God is an artist. We know this from what we read in Genesis, and we know this from our own lives: almost every form of human work and human relationship is a work of art ~ an expression of the one in whose image we are created.
What tells us that God is an artist? To start with, the universe itself. If you had asked me when I was a little girl how I knew about God, I would have pointed to the world around me: the brilliant beech trees on the autumn hillside, the glittering ice in the winter sunshine, the caterpillars turning themselves into butterflies, the lightning bugs filling the summer night spaces, the oriole nest hanging from the tree across my grandmother's driveway, the goldenrod growing alongside the country roads, even the snakes leaving their discarded skins across the gravel road to our own house. Color, shape, size, form; such dazzling ingenuity. There is God, I would have said.
And how does this God, this Creator, this artist, work? Or play? – I often think that creation is more play than work for God. As I’ve been attending to this text this past week, two things – no, three; three dimensions of God as Creator have sprung to my attention.
For one thing, God separates. God makes distinctions; God pulls apart in order to create differences. God separates the light from the darkness; God separates the waters above – which become the rain and the snow – from the waters below – which become the oceans and lakes and river; God separates the waters and the dry land; God separates the day from the night. For us, made in God’s image, these distinctions make sense. Distinctions create order. Distinctions help us to understand. Would we know what land is if we did not know what water is? Could we grasp the concept of light in the absence of the concept of darkness?
But God does not merely separate and distinguish. God designs and conceives and erects and builds and fashions in abundance. Abundance! Diversity! Lots, and all kinds! Vegetation and lights and living creatures. God creates corn and orchids and banana trees and grass; God creates the woodlands we know and the savannah grasslands and jungles of Africa and Asia.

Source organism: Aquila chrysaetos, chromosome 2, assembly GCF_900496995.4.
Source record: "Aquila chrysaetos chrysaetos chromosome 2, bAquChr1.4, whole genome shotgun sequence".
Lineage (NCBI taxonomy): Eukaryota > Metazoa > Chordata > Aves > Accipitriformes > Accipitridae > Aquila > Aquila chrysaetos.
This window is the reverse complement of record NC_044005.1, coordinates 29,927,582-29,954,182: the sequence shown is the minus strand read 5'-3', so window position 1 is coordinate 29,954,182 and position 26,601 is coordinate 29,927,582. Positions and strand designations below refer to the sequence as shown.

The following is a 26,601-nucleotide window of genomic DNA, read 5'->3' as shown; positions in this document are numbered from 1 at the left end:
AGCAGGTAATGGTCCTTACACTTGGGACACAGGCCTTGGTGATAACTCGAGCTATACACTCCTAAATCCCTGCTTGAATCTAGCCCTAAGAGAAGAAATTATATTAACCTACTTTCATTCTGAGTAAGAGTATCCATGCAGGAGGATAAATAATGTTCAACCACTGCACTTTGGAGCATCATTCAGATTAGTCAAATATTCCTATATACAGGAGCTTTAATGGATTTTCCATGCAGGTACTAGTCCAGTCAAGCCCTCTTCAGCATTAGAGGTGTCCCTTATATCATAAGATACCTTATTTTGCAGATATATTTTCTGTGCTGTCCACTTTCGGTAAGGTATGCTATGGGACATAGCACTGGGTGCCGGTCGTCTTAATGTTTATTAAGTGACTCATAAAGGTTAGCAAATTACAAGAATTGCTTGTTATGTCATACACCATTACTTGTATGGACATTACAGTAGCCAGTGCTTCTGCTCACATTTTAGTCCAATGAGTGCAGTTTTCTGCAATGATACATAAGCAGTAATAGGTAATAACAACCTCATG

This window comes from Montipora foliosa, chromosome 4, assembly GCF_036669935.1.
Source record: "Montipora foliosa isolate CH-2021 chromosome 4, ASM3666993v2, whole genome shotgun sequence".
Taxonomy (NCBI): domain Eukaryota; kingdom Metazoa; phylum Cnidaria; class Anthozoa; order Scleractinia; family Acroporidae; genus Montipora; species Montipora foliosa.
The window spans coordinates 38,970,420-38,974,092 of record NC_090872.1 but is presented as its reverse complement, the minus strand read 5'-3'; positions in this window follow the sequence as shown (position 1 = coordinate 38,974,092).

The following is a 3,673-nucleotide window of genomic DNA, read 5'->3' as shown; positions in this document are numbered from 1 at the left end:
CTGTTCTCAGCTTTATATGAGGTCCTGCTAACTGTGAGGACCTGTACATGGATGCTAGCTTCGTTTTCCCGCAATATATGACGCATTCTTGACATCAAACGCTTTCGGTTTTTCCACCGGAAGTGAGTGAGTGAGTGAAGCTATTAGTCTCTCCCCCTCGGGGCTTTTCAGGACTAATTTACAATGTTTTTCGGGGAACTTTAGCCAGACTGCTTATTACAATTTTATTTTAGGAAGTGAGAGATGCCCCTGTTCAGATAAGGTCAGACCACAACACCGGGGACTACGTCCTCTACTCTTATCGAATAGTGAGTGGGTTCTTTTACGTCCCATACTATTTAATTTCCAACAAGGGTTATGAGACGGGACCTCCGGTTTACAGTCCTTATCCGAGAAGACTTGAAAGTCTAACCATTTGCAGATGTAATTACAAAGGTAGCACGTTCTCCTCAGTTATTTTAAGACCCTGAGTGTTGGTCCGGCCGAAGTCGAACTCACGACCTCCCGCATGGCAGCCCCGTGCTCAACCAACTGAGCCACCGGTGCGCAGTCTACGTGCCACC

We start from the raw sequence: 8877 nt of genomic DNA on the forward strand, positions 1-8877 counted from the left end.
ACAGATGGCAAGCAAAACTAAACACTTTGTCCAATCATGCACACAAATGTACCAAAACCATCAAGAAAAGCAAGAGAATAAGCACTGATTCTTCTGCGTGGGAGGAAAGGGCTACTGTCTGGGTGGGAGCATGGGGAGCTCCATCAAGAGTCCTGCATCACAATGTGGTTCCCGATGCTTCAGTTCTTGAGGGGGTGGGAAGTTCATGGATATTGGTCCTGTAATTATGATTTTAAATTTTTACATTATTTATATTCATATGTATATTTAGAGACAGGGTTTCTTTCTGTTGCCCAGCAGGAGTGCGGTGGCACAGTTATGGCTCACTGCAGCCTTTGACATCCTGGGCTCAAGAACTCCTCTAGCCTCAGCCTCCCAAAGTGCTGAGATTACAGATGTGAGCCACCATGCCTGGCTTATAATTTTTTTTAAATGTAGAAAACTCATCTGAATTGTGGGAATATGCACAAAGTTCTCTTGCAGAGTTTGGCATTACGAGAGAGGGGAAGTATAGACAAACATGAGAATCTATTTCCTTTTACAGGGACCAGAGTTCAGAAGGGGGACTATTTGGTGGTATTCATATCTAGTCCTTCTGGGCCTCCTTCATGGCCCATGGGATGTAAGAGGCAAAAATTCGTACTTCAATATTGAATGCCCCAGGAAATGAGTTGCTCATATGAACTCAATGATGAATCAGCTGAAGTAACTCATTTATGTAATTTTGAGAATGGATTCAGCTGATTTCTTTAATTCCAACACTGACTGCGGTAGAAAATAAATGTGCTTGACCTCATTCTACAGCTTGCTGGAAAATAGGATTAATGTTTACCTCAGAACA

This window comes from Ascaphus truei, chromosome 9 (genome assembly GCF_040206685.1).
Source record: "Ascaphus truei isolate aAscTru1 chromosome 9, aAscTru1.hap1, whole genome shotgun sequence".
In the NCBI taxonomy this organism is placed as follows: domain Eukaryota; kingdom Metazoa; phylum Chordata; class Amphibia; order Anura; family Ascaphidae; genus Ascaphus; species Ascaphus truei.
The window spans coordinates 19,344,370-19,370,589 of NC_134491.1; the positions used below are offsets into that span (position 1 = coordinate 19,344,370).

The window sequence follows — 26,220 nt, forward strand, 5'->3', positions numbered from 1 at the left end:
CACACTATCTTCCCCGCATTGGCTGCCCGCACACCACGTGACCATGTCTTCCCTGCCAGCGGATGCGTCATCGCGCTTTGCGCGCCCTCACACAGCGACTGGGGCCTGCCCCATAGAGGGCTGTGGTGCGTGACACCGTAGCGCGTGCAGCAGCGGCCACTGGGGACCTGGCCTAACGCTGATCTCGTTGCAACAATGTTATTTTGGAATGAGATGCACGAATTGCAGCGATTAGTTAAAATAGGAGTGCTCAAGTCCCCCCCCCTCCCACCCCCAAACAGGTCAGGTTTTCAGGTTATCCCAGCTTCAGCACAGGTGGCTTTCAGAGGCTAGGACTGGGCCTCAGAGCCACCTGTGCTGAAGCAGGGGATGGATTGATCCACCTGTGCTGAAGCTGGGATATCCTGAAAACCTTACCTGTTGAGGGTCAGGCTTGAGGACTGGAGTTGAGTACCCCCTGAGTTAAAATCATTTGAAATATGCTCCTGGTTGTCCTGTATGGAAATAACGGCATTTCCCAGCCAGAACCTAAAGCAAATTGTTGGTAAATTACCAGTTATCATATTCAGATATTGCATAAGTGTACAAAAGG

God creates suns and stars; bodies in space that we hardly know anything about. A few weeks ago I heard on the radio that there are countless stars out there like our sun, stars around which planets orbit. Did you know that there are seven main types of stars? I learned that this week on a website called “Enchanted Learning.” What a great name for a site devoted to learning -- it immediately made me imagine God, absolutely enchanted and delighted by creation.
God creates living creatures: elephants and birds and alligators and tigers and polar bears and dolphins and butterflies and human beings – God creates living creatures in abundance and diversity. God creates which swim and those which walk, and fly, and think and talk.
And what is it about God as artist that puts God’s mark on this vast creation of distinctiveness and abundance? How is it that God’s creation reflects who God is? How is that God’s creation is pure gift, pouring out of love?
Relationship. Connectedness. An interwoven network in which all are involved, all are related, all work – and play – together. God is a Trinitarian relationship; God’s very being is always in relationship. We see an expression of that in this first Genesis creation story: As God begins to create, a wind from God – the Spirit of God – sweeps across the waters. We see another expression of God in relationship in the creation story at the beginning of the Gospel of John:
In the beginning was the Word, and the Word was with God, and the Word was God. He was in the beginning with God. All things came into being through him, and without him not one thing came into being. What has come into being in him was life and the life was the light of all people. The light shines in the darkness, and the darkness did not overcome it.
The Word: Jesus Christ. He was there – here – in the beginning, from all time. Life came into being through him, and that life was the light of all people.
Relationship and connectedness, within God, within God as Creator, Christ, and Wind, and extended to all of creation, to the abundance of all creation, to each of its distinct parts, woven together and dependent upon one another to express the love of God the artist. God separates; God pulls apart in order to create: light and dark, land and sea, yellow and blue. God fashions in abundance and variety: green plants and scaly fish and sleek foxes and conversational human beings. And God designs for relationship: the sun to warm the earth, the rain to nourish the plants, the birds to sail the skies and sing in the trees, and the human beings to care for it all.
Yes, God is the architect and the artist of all. And it was all very good. Amen.
 Working Preacher’s Narrative Lectionary Podcast for 9/8/13. http://www.workingpreacher.org/narrative_podcast.aspx?podcast_id=421.